Human Metabolome Database: Iodine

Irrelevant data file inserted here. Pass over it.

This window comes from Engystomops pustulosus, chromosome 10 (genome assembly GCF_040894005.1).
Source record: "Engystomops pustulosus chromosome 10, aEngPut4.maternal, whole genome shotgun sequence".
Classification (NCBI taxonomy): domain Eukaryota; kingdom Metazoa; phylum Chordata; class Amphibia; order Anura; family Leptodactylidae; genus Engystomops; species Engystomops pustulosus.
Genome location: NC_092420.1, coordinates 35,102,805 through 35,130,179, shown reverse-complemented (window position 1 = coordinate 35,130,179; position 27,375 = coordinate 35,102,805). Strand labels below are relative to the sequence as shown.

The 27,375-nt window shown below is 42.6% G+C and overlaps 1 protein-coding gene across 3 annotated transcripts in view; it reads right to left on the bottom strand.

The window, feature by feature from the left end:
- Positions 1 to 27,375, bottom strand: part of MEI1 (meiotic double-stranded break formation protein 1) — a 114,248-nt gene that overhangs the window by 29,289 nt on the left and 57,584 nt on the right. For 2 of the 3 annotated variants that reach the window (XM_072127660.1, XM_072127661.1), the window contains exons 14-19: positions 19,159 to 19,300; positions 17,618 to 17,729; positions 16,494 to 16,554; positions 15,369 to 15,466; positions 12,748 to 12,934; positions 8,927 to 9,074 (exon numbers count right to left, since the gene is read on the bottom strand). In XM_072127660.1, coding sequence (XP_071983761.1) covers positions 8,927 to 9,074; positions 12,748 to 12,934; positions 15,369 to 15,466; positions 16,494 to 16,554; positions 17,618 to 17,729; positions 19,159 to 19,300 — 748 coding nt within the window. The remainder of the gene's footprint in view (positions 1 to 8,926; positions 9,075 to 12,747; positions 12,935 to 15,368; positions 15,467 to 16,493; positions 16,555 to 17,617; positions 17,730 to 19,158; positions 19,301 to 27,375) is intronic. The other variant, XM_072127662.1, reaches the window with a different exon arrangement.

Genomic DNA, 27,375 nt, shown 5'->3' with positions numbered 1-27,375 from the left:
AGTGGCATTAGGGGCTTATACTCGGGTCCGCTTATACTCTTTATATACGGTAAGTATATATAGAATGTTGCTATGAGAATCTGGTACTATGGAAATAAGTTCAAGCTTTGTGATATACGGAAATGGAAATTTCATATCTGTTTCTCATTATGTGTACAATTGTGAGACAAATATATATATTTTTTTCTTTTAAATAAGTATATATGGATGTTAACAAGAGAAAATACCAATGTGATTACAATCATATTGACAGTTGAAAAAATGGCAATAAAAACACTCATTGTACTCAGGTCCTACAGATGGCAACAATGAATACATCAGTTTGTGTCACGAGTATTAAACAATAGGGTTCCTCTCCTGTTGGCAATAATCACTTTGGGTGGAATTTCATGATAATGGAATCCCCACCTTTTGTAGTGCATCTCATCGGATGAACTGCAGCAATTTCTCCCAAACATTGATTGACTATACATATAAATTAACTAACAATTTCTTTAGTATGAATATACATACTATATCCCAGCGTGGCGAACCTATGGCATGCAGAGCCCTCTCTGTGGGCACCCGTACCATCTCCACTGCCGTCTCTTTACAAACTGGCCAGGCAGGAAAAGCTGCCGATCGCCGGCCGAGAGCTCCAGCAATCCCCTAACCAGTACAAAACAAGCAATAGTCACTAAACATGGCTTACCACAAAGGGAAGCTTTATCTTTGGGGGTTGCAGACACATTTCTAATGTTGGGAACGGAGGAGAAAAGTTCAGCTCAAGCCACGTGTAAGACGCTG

Iodine is a chemical element in the periodic table that has the symbol I and atomic number 53. Iodine naturally occurs in the environment chiefly as dissolved iodide in seawater, although it is also found in some minerals and soils. Chemically, iodine is the least reactive of the halogens, and the most electropositive halogen after astatine. Iodine is primarily used in medicine, photography and dyes. Iodine is a dark-gray/purple-black solid that sublimes at standard temperatures into a purple-pink gas that has an irritating odor. Iodine dissolves easily in chloroform, carbon tetrachloride, or carbon disulphide to form purple solutions (It is only slightly soluble in water, giving a yellow solution). The deep blue color of starch-iodine complexes is produced only by the free element. In solution, iodine has anti-infective properties and is often used topically to treat wounds. Iodine is a nutritionally essential element, especially important in thyroid hormone synthesis. Iodine's only known roles in biology are as constituents of the thyroid hormones, thyroxine (T4) and triiodothyronine (T3). These are made from addition condensation products of the amino acid tyrosine, and are stored prior to release in a protein-like molecule called thryroglobulin. T4 and T3 contain four and three atoms of iodine per molecule, respectively. The thyroid gland actively absorbs iodide ion from the blood to make and release these hormones into the blood, actions which are regulated by a second hormone TSH from the pituitary. Thyroid hormones are phylogenetically very old molecules which are synthesized by most multicellular organisms, and which even have some effect on unicellular organisms. The FDA recommends 150 micrograms of iodine per day for both men and women. This is necessary for proper production of thyroid hormone. Natural sources of iodine include sea life, such as kelp and certain seafood. Salt for human consumption is often enriched with iodine and is referred to as iodized salt. Iodine deficiency gives rise to a disease called goiter. Iodine deficiency is also the leading cause of preventable mental retardation. It remains a serious health problem in many developing countries.